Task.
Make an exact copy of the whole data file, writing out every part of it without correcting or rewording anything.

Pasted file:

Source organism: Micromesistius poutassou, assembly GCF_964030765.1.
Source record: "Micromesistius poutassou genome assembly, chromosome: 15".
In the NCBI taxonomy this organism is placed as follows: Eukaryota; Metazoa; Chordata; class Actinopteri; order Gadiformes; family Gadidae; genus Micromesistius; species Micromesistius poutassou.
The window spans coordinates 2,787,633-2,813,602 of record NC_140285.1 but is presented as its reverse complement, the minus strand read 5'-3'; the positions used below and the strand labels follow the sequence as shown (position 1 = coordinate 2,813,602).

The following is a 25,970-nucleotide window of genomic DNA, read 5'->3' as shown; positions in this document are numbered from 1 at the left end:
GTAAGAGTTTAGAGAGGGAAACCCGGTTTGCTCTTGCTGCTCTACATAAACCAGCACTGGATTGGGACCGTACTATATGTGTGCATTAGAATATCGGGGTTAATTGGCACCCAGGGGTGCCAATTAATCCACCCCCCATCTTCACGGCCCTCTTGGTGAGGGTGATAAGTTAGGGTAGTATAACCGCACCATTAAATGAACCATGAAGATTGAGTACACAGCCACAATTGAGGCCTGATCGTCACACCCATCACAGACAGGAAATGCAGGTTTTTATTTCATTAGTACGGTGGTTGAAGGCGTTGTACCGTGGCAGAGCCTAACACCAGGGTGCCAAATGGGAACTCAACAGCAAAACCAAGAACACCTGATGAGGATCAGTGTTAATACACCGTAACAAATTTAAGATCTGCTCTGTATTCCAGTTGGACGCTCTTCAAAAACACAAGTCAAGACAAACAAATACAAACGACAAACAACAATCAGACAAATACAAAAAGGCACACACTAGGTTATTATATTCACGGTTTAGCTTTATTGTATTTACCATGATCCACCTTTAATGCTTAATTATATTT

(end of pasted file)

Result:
Source organism: Micromesistius poutassou, assembly GCF_964030765.1.
Source record: "Micromesistius poutassou genome assembly, chromosome: 15".
In the NCBI taxonomy this organism is placed as follows: Eukaryota; Metazoa; Chordata; class Actinopteri; order Gadiformes; family Gadidae; genus Micromesistius; species Micromesistius poutassou.
The window spans coordinates 2,787,633-2,813,602 of record NC_140285.1 but is presented as its reverse complement, the minus strand read 5'-3'; the positions used below and the strand labels follow the sequence as shown (position 1 = coordinate 2,813,602).

The following is a 25,970-nucleotide window of genomic DNA, read 5'->3' as shown; positions in this document are numbered from 1 at the left end:
GTAAGAGTTTAGAGAGGGAAACCCGGTTTGCTCTTGCTGCTCTACATAAACCAGCACTGGATTGGGACCGTACTATATGTGTGCATTAGAATATCGGGGTTAATTGGCACCCAGGGGTGCCAATTAATCCACCCCCCATCTTCACGGCCCTCTTGGTGAGGGTGATAAGTTAGGGTAGTATAACCGCACCATTAAATGAACCATGAAGATTGAGTACACAGCCACAATTGAGGCCTGATCGTCACACCCATCACAGACAGGAAATGCAGGTTTTTATTTCATTAGTACGGTGGTTGAAGGCGTTGTACCGTGGCAGAGCCTAACACCAGGGTGCCAAATGGGAACTCAACAGCAAAACCAAGAACACCTGATGAGGATCAGTGTTAATACACCGTAACAAATTTAAGATCTGCTCTGTATTCCAGTTGGACGCTCTTCAAAAACACAAGTCAAGACAAACAAATACAAACGACAAACAACAATCAGACAAATACAAAAAGGCACACACTAGGTTATTATATTCACGGTTTAGCTTTATTGTATTTACCATGATCCACCTTTAATGCTTAATTATATTT